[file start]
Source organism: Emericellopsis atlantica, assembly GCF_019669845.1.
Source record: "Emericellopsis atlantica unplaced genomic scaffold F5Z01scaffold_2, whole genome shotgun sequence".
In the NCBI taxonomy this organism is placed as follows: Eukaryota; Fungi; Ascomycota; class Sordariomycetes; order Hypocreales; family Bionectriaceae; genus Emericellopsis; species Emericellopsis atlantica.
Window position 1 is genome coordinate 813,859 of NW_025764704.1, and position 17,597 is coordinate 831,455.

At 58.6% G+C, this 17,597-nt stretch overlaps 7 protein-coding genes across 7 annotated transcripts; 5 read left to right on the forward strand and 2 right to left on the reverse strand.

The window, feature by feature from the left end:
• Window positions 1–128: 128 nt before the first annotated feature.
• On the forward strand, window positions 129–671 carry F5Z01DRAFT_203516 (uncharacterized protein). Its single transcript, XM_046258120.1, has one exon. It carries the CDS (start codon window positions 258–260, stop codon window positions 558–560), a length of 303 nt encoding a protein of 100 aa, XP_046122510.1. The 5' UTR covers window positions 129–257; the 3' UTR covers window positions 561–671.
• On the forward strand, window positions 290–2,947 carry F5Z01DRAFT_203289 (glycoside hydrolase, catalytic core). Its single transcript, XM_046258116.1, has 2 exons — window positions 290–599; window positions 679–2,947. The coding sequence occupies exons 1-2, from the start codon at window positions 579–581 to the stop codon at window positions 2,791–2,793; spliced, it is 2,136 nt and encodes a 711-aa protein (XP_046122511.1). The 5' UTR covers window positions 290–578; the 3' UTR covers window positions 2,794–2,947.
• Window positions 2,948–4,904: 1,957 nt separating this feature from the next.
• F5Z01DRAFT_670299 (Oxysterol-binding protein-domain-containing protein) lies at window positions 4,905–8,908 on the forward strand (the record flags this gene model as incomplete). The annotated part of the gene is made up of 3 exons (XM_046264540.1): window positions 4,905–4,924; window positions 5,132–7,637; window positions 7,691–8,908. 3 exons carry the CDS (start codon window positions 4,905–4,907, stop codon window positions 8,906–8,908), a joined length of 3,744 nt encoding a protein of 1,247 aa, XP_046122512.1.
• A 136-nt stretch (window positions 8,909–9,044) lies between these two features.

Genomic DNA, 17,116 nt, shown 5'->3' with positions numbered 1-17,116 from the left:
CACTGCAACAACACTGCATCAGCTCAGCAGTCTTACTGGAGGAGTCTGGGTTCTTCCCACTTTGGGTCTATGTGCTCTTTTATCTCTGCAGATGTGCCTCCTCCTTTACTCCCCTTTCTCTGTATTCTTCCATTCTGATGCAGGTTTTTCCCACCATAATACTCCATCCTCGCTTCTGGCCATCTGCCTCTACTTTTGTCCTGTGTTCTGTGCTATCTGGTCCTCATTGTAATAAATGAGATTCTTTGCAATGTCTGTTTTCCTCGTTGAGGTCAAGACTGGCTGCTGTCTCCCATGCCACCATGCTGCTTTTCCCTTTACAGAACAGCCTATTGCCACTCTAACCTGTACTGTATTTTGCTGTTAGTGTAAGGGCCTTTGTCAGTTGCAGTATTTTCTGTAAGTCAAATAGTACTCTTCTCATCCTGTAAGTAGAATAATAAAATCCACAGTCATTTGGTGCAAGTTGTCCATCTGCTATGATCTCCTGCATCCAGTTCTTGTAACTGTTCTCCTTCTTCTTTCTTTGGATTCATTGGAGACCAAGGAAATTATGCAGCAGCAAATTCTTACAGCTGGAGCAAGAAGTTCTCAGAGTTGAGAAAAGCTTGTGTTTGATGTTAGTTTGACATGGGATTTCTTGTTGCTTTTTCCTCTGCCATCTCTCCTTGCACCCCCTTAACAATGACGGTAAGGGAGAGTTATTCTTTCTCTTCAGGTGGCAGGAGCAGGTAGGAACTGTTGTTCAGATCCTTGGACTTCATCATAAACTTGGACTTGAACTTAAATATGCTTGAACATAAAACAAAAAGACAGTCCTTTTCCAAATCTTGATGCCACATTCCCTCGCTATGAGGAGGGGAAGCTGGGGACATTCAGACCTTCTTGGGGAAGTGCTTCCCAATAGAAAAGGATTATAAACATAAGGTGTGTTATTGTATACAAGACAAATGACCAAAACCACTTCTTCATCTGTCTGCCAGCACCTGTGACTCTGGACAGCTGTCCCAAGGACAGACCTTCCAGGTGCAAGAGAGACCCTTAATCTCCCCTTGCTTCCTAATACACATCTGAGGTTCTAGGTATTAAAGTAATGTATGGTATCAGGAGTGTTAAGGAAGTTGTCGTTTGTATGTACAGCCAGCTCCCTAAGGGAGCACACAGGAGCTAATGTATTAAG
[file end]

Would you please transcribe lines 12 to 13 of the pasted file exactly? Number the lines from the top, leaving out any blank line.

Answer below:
• A 136-nt stretch (window positions 8,909–9,044) lies between these two features.

Genomic DNA, 17,116 nt, shown 5'->3' with positions numbered 1-17,116 from the left: